When you need to take your cat to the vet, either for a regular health check or because you suspect something is wrong with you cat, it is important to choose a good clinic. Depending on where you live, the vets available to you may or may not have had a great deal of training on cats, but many vets are increasingly passionate and knowledgeable about cats.
You may already go to a clinic that you are very happy with, or you may have had a clinic recommended to you by a friend or relative, which is always a good starting point, but what else can you look out for? You will want to find a clinic where they make efforts to minimise the stress of the visit for the cat, and where you will find a good vet.
What to look for in a good veterinary clinic
It is always best to try to decide which veterinary clinic you are going to use in advance of any specific need. Finding a good clinic may be much harder if you are faced with needing to find a vet urgently, as you will not have time to look into differences between clinics. The following pointers should help you choose:
- Have a look around the clinic
Contact the clinic and explain you are looking for a clinic where you can take your cat, and ask if you can go and visit (without your cat) and have a look around. Most vets will be more than happy to show you around the clinic and allow you to see what facilities they have. Think of it from your cat's point of view as well, and whether you think he or she would be comfortable there. Remember that different clinics may have different facilities and different approaches to cats and their owners.
- Ask if the clinic is an ISFM Practice Member
The International Society of Feline Medicine (ISFM) is the veterinary division of International Cat Care. ISFM offers Practice Membership to clinics - if they are members they have a certificate they can put up in the waiting room and you will know that they are regularly getting access to high quality information on the latest developments in the veterinary care of cats. You can also look at which clinics are ISFM Practice Members on our web site - see the list here.
- Ask if the clinic is an ISFM Accredited Cat Friendly Clinic
The work International Cat Care has done has highlighted the need for veterinary clinics to be ‘cat friendly’. ISFM now run a Cat Friendly Clinic programme that specifically encourages clinics and the veterinary staff in clinics to be more 'cat friendly' and to have facilities and attitudes that help to reduce the stress of a veterinary visit for your cat. Accredited Cat Friendly Clinics have had to achieve minimum standards that help ensure your visit is as pleasant as possible for both you and your cat. Find out more about the Cat Friendly Clinic programme here, and you can also see a list of accredited Cat Friendly Clinic here.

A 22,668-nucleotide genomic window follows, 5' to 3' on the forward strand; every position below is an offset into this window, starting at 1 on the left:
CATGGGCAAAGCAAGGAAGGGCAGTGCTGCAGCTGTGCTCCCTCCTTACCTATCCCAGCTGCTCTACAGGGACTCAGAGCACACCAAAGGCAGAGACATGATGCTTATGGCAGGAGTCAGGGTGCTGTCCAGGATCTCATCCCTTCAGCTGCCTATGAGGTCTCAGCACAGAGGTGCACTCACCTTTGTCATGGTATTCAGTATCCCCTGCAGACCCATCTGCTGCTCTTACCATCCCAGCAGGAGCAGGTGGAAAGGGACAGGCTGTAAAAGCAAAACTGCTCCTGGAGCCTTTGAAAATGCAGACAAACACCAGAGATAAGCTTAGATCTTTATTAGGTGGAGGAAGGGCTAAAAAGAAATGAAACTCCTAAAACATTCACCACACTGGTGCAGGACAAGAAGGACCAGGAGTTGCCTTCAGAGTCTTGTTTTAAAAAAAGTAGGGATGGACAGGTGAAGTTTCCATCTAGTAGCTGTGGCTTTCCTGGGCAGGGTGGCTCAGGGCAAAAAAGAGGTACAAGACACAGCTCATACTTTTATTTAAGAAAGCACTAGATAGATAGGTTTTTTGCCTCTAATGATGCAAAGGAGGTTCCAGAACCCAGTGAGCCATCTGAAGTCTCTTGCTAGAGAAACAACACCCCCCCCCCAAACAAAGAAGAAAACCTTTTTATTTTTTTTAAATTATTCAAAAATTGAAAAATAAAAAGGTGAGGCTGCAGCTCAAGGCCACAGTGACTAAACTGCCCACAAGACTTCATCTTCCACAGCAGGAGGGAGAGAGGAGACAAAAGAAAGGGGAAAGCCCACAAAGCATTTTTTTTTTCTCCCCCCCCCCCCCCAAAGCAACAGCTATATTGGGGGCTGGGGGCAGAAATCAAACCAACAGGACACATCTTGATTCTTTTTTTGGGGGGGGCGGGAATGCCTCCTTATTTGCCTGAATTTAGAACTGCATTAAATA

If the clinic is belongs to our Cat Friendly Scheme, they will also have a cat advocate in the clinic who works to improve the cat care - you can speak to them and ask them any questions you may have.
- Ask if any of the vets is a member of the ISFM Academy of Feline Practitioners
Just like medical (human) doctors, many veterinarians undertake further studies after they have graduated so that they can develop deeper knowledge in certain areas. Membership of the ISFM Academy of Feline Practitioners is awarded to vets who have undertaken certain further qualifications to demonstrate their additional knowledge in the care of cats. You can find a list of the members in the Academy here.
- Ask if any of the nurses or technicians have done the ISFM Certificate or Diploma in Feline Nursing
Similar to vets, nurses and technicians can do further study to gain knowledge in different areas. Nurses and technicians who have done the ISFM Certificate or Diploma in Feline Nursing will have a much greater understanding of, and knowledge about cats. You can find a list of Certificate and Diploma holders here.
Although there is a lot to take in when choosing a veterinary clinic for your cat, ISFM (the veterinary division of International Cat Care) is at the forefront of trying to improve both veterinary knowledge and improve the quality of care for cats and cat owners in the clinic. Looking for a clinic that meets some or all of the above criteria will mean that you have peace of mind when it comes to taking your cat to the vet.
Support your local cat friendly clinic
If you find that your clinic has made great efforts to improve both your and your cat’s experience of visiting the vet, then let them know, and tell your cat enthusiastic cat friends too. Giving good feedback will encourage the clinic to do more, and to give you and your cat even better care!
For further information about transporting your cat to the vet click here.
For further tips on what to look for in a good veterinary clinic click here.